| Results|| |
A total of 80 patients were included in the study. The mean age of the population was 51.71 ± 7.15 years. Thirty-one (38.8%) out of 80 were males. The median duration of diagnosis of T2DM was 8.5 (IQR 5.0-11.7) years. The mean MMSE score was 25.37 ± 3.34. The median uACR value was 185.13 (IQR 88.0-289.11) mg/gm. The frequencies of other demographic variables are shown in [Table 1].
Correlation between MMSE score and laboratory variables including uACR
On further analysis, it was observed that age had a statistically significant inverse correlation (-0.267; P = 0.017) with MMSE scores. Similarly, HbA1c (-0.337; P = 0.002), Spot UACR (-0.572; P < 0.001) were also seen to be negatively correlating with MMSE scores significantly. However, the eGFR could be positively correlated to MMSE score (0.447, P = 0.001). The variables such as duration of disease, smoking history, height, weight, BMI did not have any significant correlations (P > 0.05). [Table 2]
Comparison of variables
Considering MMSE score ≤26 as cut off, 45% (36 out of 80) of individuals had subnormal cognition. 42.5% had scores in the range 20-25 and only 2.5% of patients scored <20.
All the important variables were compared between the groups. The mean age was marginally higher in the group with MMSE score less than 26, however it did not attain statistical significance (P = 0.07). The frequency of incident diabetic retinopathy was higher in the group with MMSE score less than 26 in a statistically significant manner (P < 0.05). Similarly, a significant difference between the groups were seen as far as the variables like dyslipidemia, eGFR, Spot uACR, and HbA1c levels were concerned. No difference between the groups was seen with respect to sex of the individuals, duration of diabetes, BMI, or associated hypertension. [Table 3] On further analysis, MMSE scores were also found to be significantly different between normo-albuminuric and moderately albuminuric individuals (P = 0.016), between moderately albuminuric and severely albuminuric individuals (P < 0.002) and also between normo-albuminuric and severely albuminuric individuals (P < 0.001).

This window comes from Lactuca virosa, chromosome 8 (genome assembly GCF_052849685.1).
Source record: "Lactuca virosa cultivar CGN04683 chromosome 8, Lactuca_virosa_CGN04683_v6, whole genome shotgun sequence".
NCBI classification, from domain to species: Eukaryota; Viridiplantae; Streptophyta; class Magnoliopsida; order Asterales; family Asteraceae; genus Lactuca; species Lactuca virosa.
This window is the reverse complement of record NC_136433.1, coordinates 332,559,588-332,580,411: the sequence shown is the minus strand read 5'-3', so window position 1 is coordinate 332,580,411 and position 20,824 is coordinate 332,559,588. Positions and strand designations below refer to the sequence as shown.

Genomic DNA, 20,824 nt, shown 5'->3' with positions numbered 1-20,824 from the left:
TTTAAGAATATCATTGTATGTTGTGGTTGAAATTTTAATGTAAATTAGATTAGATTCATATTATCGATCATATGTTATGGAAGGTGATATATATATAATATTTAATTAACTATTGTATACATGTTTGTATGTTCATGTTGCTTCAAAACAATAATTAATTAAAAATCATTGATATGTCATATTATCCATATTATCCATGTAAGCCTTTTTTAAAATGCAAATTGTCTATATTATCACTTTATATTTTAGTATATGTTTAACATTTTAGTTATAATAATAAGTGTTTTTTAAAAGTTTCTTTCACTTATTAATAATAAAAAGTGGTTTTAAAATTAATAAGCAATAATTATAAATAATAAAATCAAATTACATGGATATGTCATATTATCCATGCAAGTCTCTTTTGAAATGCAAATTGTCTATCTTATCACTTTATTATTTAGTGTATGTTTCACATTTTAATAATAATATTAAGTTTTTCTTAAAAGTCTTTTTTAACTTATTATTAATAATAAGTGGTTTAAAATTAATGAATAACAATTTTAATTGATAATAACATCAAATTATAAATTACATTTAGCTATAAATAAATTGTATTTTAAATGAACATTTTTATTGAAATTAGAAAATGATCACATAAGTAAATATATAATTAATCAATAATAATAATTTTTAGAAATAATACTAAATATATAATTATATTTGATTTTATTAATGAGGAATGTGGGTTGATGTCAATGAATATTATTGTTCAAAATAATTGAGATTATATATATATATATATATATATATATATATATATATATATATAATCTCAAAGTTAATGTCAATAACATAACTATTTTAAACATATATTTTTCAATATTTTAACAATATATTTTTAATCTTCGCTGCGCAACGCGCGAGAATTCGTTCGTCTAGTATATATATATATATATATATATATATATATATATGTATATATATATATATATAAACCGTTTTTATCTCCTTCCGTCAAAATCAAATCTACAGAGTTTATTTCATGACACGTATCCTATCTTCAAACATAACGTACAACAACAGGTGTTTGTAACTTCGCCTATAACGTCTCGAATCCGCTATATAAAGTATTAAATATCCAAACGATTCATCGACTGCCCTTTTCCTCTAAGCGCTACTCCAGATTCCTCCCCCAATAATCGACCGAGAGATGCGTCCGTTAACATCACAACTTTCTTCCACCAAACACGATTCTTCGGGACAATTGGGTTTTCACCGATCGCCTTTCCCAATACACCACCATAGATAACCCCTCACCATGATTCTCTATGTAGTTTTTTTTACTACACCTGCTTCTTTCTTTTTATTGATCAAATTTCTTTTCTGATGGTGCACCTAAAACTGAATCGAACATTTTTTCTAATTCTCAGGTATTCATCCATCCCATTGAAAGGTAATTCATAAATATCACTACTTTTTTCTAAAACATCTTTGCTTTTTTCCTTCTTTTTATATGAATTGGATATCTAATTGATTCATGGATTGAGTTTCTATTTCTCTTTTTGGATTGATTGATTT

|Table 3: Comparison of Parameters between normal (MMSE score ≥26) and subnormal (MMSE score <26) Cognitive function groups|
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On univariate logistic regression analysis, factors like associated diabetic retinopathy, dyslipidemia, eGFR, HbA1c values were found to be significant predictors of MMSE score less than 26. (P < 0.05). Spot uACR was also seen to be a significant predictor of MMSE score <26 (OR 1.01 CI 1.008-1.020; P = 0.001). However, on multivariate analysis, only associated retinopathy, dyslipidemia, and spot UACR were found to be a significant predictor of score less than 26 [Table 4]. The area under the ROC curve drawn for spot UACR for predicting cognitive dysfunction was also found to be significant (0.848 ± 0.043, CI 0.763-0.933; P < 0.05) [Figure 1].
|Table 4: Multivariate regression analysis of predictors of cognitive dysfunction|
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| Discussion|| |
A number of previous studies have shown that UAE does have an effect on cognitive decline in T2DM patients. Our study is crisp and comprehensive. An independent association of spot uACR with cognitive dysfunction was also observed in our study.